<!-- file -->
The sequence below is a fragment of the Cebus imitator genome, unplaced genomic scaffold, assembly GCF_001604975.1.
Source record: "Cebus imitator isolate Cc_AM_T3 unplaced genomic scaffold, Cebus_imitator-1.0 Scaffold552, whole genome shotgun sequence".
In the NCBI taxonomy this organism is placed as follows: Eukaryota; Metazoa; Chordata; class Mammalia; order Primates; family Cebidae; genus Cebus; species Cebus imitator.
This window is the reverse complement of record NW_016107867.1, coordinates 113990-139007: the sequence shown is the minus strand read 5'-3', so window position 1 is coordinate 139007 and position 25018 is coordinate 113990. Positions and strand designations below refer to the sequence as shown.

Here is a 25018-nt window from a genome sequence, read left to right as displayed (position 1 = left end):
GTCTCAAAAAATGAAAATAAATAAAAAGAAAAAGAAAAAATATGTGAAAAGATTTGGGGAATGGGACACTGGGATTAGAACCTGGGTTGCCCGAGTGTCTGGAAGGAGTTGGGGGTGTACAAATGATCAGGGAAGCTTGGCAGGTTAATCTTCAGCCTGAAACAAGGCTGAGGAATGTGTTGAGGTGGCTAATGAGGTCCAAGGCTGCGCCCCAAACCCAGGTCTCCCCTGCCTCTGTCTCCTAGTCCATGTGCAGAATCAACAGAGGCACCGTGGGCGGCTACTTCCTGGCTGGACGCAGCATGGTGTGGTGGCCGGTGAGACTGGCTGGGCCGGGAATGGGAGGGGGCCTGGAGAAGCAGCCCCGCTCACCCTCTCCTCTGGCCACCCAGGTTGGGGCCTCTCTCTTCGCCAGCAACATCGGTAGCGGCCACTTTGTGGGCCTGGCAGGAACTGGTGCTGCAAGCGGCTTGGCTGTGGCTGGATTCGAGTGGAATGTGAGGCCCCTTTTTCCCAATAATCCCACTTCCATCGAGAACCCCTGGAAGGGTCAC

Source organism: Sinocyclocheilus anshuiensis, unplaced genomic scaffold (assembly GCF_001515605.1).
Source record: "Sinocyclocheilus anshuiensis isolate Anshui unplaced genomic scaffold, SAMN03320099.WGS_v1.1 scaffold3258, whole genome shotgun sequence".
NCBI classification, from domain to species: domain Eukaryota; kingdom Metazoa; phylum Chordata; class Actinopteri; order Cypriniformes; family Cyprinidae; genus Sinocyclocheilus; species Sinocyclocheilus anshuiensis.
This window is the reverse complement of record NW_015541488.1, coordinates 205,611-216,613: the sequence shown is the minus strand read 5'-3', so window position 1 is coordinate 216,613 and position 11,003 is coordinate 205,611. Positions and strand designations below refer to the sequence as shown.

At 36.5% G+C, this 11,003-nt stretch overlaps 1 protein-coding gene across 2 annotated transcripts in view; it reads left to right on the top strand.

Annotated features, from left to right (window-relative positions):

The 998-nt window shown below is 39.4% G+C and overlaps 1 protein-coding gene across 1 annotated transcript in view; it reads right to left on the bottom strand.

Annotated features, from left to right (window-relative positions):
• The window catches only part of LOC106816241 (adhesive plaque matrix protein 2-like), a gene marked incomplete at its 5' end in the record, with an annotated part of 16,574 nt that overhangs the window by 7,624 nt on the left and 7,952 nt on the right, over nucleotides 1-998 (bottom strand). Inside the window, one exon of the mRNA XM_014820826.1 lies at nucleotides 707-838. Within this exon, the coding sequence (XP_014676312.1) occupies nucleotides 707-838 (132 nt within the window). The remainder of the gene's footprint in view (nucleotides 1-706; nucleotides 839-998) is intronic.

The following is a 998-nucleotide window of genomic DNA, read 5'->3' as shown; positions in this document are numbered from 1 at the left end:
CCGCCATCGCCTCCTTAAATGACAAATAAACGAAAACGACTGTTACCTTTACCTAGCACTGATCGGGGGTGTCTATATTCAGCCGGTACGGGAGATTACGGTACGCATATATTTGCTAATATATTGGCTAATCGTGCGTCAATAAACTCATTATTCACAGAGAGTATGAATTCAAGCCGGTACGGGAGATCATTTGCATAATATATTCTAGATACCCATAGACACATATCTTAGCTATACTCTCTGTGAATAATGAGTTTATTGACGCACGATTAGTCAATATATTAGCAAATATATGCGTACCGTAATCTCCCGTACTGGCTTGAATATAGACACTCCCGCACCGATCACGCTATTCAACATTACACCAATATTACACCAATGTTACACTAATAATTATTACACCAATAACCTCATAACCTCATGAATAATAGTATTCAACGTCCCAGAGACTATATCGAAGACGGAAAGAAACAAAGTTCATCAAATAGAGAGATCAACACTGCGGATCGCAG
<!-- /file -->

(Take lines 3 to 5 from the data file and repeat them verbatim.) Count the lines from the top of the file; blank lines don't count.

In the NCBI taxonomy this organism is placed as follows: Eukaryota; Metazoa; Chordata; class Mammalia; order Primates; family Cebidae; genus Cebus; species Cebus imitator.
This window is the reverse complement of record NW_016107867.1, coordinates 113990-139007: the sequence shown is the minus strand read 5'-3', so window position 1 is coordinate 139007 and position 25018 is coordinate 113990. Positions and strand designations below refer to the sequence as shown.

Here is a 25018-nt window from a genome sequence, read left to right as displayed (position 1 = left end):